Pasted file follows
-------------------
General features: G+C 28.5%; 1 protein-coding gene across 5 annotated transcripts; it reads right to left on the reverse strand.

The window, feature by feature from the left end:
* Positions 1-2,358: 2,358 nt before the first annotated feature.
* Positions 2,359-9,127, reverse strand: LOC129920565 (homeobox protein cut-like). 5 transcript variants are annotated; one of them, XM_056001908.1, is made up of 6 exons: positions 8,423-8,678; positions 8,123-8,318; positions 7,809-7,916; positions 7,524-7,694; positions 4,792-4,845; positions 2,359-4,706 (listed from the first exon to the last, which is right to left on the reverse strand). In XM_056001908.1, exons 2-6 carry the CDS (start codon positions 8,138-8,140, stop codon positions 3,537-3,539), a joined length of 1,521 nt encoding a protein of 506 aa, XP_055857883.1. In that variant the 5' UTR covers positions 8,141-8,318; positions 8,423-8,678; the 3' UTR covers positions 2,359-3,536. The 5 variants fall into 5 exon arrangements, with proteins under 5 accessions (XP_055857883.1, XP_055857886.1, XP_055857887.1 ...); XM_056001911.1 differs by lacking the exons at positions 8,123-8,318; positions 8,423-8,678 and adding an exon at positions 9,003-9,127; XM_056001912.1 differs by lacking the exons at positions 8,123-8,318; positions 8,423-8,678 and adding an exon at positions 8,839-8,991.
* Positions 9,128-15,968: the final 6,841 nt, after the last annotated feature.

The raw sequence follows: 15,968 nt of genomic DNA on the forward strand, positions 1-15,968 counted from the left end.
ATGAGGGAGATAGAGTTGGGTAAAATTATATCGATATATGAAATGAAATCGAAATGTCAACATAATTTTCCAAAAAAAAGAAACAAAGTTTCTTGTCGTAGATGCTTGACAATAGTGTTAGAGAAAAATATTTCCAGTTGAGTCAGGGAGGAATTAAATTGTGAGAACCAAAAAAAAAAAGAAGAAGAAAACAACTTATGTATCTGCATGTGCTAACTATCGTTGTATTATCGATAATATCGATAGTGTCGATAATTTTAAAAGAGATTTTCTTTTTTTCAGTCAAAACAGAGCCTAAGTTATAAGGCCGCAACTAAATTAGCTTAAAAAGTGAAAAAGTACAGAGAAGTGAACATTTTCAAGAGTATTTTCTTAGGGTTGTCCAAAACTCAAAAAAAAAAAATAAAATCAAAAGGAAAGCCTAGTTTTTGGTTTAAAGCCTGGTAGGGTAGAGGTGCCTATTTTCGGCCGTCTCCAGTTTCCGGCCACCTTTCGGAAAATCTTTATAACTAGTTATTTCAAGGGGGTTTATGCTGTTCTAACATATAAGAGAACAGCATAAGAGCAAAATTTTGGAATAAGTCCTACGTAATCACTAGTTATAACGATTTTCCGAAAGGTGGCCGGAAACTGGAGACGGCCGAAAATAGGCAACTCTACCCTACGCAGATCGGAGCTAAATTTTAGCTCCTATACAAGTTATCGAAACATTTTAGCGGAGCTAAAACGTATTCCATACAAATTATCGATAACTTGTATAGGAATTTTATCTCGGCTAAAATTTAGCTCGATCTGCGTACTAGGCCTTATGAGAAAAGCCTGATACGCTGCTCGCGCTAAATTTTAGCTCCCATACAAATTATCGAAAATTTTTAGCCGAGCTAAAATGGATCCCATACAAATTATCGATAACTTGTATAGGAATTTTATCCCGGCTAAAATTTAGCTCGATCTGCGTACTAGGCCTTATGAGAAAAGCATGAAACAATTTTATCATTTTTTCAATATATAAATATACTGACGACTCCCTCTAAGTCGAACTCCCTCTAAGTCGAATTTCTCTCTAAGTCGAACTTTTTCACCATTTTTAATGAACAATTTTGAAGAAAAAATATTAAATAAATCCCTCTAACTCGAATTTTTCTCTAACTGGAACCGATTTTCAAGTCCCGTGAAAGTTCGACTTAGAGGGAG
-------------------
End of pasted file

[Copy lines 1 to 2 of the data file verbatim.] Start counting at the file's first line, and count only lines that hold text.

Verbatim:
General features: G+C 28.5%; 1 protein-coding gene across 5 annotated transcripts; it reads right to left on the reverse strand.

The window, feature by feature from the left end: